Riding an extraordinary wave of good will Tuesday, Pasadena civic leaders hailed a decision to bring minorities and women into the top leadership of the Tournament of Roses as a historic gesture to bridge racial and gender gaps.
"The doomsayers are saying that diversity won't work, that our problem in Southern California is that we just can't get along," Mayor Rick Cole said. "Today, we have proved them wrong."
The tournament, which stages the annual Rose Parade and Rose Bowl football game on New Year's Day, announced the appointment of five new members to its executive committee, including two African Americans, a Latino and an Asian American. Two of the appointees are women.
The committee, whose membership has been white and male for its entire 99-year history, is the top leadership group of the organization. Its members make important policy and operations decisions, including how to spend millions of dollars to stage the Rose Parade.
The five new appointees are Linda Klausner, a riding instructor; Don J. Wilson, a Los Angeles City College dean; Ly-Ping Wu, a hotel management consultant; Gerald Freeny, an employee of the state Department of Insurance, and Ralph Gutierrez, a Pasadena City College professor. Wilson and Freeny are African American and Gutierrez is Latino.
In an apparent compromise between the protesters and tournament old-timers--who often had to work for decades to earn top leadership positions--new appointees will serve a maximum of two years before making way for other appointees, according to a tournament spokeswoman. The other eight committee members can serve up to nine years.
In addition, although the newcomers will have full voting rights, they will not immediately be in the succession for the organization's presidency, the spokeswoman said, although the committee could change that policy.
The agreement to integrate the tournament committee culminates two years of negotiations, concessions and occasional hostilities between the tournament and representatives of Pasadena's black community.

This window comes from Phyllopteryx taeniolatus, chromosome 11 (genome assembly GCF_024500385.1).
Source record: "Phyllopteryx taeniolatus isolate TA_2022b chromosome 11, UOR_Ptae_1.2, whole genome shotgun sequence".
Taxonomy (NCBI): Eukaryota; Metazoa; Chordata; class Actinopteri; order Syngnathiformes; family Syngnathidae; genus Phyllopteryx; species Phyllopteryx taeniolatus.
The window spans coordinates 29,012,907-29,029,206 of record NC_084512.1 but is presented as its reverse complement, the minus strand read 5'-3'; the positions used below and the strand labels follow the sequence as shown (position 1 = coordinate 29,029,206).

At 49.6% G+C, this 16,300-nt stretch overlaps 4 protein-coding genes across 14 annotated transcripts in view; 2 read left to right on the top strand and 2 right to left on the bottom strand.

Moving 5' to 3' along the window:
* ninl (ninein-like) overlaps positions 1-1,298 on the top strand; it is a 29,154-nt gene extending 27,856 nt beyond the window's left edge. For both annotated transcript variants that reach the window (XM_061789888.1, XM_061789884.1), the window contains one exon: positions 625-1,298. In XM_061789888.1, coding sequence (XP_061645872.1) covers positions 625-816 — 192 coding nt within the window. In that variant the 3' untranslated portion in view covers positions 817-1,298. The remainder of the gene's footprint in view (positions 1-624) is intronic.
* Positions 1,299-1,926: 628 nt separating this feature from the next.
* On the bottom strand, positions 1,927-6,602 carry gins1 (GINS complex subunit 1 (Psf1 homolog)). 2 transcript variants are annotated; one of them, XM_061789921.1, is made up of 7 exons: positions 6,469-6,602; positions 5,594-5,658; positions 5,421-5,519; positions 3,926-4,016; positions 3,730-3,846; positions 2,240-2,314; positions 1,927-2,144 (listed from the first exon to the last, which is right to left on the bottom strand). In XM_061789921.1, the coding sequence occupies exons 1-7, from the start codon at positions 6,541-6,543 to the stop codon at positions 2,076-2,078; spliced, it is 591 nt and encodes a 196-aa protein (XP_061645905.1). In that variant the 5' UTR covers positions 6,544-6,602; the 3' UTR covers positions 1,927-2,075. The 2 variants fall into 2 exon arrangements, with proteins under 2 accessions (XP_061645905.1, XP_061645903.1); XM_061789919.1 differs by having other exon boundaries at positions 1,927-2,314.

City officials and community leaders who participated in a monthlong mediation process said Tuesday that they had to overcome "a lot of raw emotional feeling," as Cole put it, to reconcile the two sides.
But at a news conference Tuesday at Tournament House on South Orange Grove Boulevard, where protesters had disrupted traffic and held a candlelight vigil last month, leaders of the tournament and the Coalition Against Racism triumphantly joined hands to celebrate the agreement.
The coalition, led by Brotherhood Crusade President Danny Bakewell and Pasadena developer Jim Morris, had threatened to disrupt this year's Rose Parade with a "counter-parade" unless minorities and women were added to the tournament's top leadership.
"There's no need to carry out the action," an ebullient Bakewell said Tuesday. "We want to acknowledge our support of this year's parade."
"We have turned the corner," a visibly relieved tournament President Michael E. Ward said.
The protests and threats had begun to divert the tournament from its primary task, Ward said. "We have 30 days to put that parade down the street," he said. "It's time to get on with it."
Later, at ceremonies at City Hall, Ward urged several hundred tournament volunteers to support the "new direction." He said that the organization in the last two years had been "stripped naked, scrutinized and accused of every injustice ever perpetrated in the history of mankind."
But he described Tuesday as "a healing day in Pasadena's history," partly because of the "symbolic impact this action will have in sending Pasadena's message of 'bringing people together' throughout the world this New Year's Day and every year for another 100 years."
The volunteers responded with relief that the Jan. 1 parade, the city's 105th, appears to be on a more peaceful course.
"The important thing right now is a reduction of our stress level," tournament volunteer Dale Lewis said.
The announcement was preceded by a month of delicate behind-the-scenes negotiations, with Cole and Vice Mayor Kathryn Nack convening a group of community leaders.
"It was our view that this was not getting any better," Cole said, "and the price was going to be very damaging, not just to the tournament and its critics, but to the entire city."
Bakewell and Morris were not only leading demonstrations, but they had threatened disruptions that would be broadcast worldwide on New Year's Day and were pressing float sponsors to withdraw support for the pageant.
At the same time, the tournament appeared to be hardening its position, citing its many concessions to minorities--including shepherding them into the organization's general membership in unprecedented numbers and appointing them to positions of responsibility.
Protesters dismissed all of those moves as tokenism, saying that the tournament should appoint women and minorities to the committee, where the true power rests.